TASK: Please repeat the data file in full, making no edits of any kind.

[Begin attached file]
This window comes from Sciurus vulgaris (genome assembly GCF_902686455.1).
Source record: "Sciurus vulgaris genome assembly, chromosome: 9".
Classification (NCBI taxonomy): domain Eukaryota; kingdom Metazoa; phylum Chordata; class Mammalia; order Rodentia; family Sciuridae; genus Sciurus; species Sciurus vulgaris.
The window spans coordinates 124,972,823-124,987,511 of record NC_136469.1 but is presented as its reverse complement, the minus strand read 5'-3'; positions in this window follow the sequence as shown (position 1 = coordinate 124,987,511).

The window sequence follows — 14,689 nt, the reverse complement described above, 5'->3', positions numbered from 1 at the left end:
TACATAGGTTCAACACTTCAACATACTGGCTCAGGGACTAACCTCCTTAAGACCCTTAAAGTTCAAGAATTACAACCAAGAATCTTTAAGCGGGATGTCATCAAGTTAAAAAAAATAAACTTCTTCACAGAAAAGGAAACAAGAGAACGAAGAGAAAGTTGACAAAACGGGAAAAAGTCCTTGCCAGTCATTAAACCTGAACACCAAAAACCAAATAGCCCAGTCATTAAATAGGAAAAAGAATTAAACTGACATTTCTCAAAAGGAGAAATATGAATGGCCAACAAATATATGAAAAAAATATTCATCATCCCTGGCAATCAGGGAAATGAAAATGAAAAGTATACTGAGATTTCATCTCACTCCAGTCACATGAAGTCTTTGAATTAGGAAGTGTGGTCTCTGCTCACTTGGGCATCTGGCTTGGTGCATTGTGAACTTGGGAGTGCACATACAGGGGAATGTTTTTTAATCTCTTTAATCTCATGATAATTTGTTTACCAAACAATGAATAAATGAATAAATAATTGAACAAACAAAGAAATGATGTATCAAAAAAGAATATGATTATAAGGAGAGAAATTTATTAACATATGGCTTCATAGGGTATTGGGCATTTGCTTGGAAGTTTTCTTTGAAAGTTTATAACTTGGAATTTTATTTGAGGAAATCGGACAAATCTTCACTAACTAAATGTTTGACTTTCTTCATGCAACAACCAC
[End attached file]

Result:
This window comes from Sciurus vulgaris (genome assembly GCF_902686455.1).
Source record: "Sciurus vulgaris genome assembly, chromosome: 9".
Classification (NCBI taxonomy): domain Eukaryota; kingdom Metazoa; phylum Chordata; class Mammalia; order Rodentia; family Sciuridae; genus Sciurus; species Sciurus vulgaris.
The window spans coordinates 124,972,823-124,987,511 of record NC_136469.1 but is presented as its reverse complement, the minus strand read 5'-3'; positions in this window follow the sequence as shown (position 1 = coordinate 124,987,511).

The window sequence follows — 14,689 nt, the reverse complement described above, 5'->3', positions numbered from 1 at the left end:
TACATAGGTTCAACACTTCAACATACTGGCTCAGGGACTAACCTCCTTAAGACCCTTAAAGTTCAAGAATTACAACCAAGAATCTTTAAGCGGGATGTCATCAAGTTAAAAAAAATAAACTTCTTCACAGAAAAGGAAACAAGAGAACGAAGAGAAAGTTGACAAAACGGGAAAAAGTCCTTGCCAGTCATTAAACCTGAACACCAAAAACCAAATAGCCCAGTCATTAAATAGGAAAAAGAATTAAACTGACATTTCTCAAAAGGAGAAATATGAATGGCCAACAAATATATGAAAAAAATATTCATCATCCCTGGCAATCAGGGAAATGAAAATGAAAAGTATACTGAGATTTCATCTCACTCCAGTCACATGAAGTCTTTGAATTAGGAAGTGTGGTCTCTGCTCACTTGGGCATCTGGCTTGGTGCATTGTGAACTTGGGAGTGCACATACAGGGGAATGTTTTTTAATCTCTTTAATCTCATGATAATTTGTTTACCAAACAATGAATAAATGAATAAATAATTGAACAAACAAAGAAATGATGTATCAAAAAAGAATATGATTATAAGGAGAGAAATTTATTAACATATGGCTTCATAGGGTATTGGGCATTTGCTTGGAAGTTTTCTTTGAAAGTTTATAACTTGGAATTTTATTTGAGGAAATCGGACAAATCTTCACTAACTAAATGTTTGACTTTCTTCATGCAACAACCAC